C.U.: What have been the most valuable improvements for bicycle travelers in the past, say, 20 years.

C.U.: I mentioned earlier that bikes, components, clothing and camping equipment has improved immensely. There are a lot of other improvements that have been life and money savers, mainly Warmshowers (warmshowers.org) and S&S couplers (a system to allow a bike frame to be split in two for easier shipping). For lodging, both the increased number of backpacker hostels and the number of folks who open their homes to touring cyclists via Warmshowers, have made “wild” camping almost a thing of the past for me. Plus, as one gets older, it’s not quite as fun to wait until dark, then find an out of the way spot to stealthily set up a camp for the night. You kind of like a roof over your head, a bed, a nice shower, and friendly locals to visit with. I have made lifelong friends with my Warmshowers contacts around the globe, and I also enjoy hosting other touring cyclists as they venture through Park City over the years.

I have had my CoMotion touring bike with S&S couplers now since 2004, and I can’t imagine touring without a custom bike setup any more. When I first had to take my bike apart and pack it in the Cordura suit case for airline travel, my heart was pounding and sweat was pouring off my forehead. I photographed all the parts and how they had to go together again, but it was still a scary adventure to disassemble and reassemble a bicycle again at your destination. Now that I’ve gone through this procedure a dozen or more times, it’s easier, but still not easy. But it’s worth the stress, being able to travel with a bicycle as one piece of regular luggage. The airline fees for transporting bicycles are outrageous, and even then I hear horror stories of bikes being broken or bent in transport. I have never had one issue with damaged or lost parts of the bicycle with this method of transport, and I have never had to pay the bicycle surcharge on airlines.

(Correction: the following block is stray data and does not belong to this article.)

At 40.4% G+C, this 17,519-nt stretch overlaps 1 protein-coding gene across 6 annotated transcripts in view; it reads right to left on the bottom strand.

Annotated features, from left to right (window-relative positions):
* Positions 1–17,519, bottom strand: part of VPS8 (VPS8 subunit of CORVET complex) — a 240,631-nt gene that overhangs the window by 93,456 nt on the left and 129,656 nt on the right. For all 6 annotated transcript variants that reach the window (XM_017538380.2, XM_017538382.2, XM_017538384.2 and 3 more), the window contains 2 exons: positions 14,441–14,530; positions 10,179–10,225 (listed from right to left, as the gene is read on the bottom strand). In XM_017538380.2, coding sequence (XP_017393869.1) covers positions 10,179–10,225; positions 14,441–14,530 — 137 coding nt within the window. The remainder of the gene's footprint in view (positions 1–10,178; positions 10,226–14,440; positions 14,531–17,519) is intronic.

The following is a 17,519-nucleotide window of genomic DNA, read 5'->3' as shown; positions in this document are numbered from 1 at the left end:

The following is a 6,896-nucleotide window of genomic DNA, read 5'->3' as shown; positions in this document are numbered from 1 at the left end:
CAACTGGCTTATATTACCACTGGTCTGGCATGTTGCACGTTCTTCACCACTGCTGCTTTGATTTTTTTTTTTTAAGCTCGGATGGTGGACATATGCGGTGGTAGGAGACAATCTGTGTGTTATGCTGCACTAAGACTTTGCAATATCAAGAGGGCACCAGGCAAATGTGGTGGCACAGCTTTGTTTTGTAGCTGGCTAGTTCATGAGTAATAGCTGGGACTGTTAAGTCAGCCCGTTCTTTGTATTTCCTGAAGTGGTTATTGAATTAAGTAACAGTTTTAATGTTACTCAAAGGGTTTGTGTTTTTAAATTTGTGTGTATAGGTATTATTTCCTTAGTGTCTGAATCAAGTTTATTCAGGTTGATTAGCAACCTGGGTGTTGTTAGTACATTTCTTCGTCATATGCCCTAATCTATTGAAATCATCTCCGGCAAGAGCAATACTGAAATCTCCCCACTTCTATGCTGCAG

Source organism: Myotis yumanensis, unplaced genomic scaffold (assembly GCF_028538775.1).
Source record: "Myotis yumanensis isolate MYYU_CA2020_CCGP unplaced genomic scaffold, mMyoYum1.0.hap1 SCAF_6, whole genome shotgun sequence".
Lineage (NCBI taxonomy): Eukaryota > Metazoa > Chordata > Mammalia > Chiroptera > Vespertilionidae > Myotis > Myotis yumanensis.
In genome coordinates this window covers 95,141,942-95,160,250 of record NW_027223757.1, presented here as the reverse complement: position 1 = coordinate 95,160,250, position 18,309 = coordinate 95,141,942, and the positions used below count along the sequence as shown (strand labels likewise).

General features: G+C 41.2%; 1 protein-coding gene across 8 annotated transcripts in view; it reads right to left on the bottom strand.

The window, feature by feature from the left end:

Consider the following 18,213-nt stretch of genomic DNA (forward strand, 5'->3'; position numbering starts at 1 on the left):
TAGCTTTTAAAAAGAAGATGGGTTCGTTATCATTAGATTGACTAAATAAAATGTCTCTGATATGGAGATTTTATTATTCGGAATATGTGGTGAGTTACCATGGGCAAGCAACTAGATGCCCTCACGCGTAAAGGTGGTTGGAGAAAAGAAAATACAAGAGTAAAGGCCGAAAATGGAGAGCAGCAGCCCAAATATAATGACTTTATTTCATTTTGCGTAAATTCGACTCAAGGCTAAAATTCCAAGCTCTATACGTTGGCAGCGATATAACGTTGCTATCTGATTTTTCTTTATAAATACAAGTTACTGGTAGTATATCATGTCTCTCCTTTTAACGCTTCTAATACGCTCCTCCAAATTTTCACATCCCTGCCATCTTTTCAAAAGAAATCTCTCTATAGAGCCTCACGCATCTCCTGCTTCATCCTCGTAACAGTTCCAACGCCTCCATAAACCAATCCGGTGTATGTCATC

C.U.: Describe your typical extended bike tour.

C.S.: First of all, I usually bike with just one other person on these long trips. My nomadic buddy Randy is my usual touring partner…low keyed and flexible with changing plans as the trip plays out. Next, we’ll get our plane ticket, so our dates and start/ending destination are locked in. I have always done loop trips when travelling internationally. Ahead of time, I will book our first night’s lodging at a hostel or WarmShowers host near the airport. We will use this location as our base to assemble the bikes, leave the bike bags and duffels, and then return there again the night before our return flight, to retrieve the bags and break down the bikes again.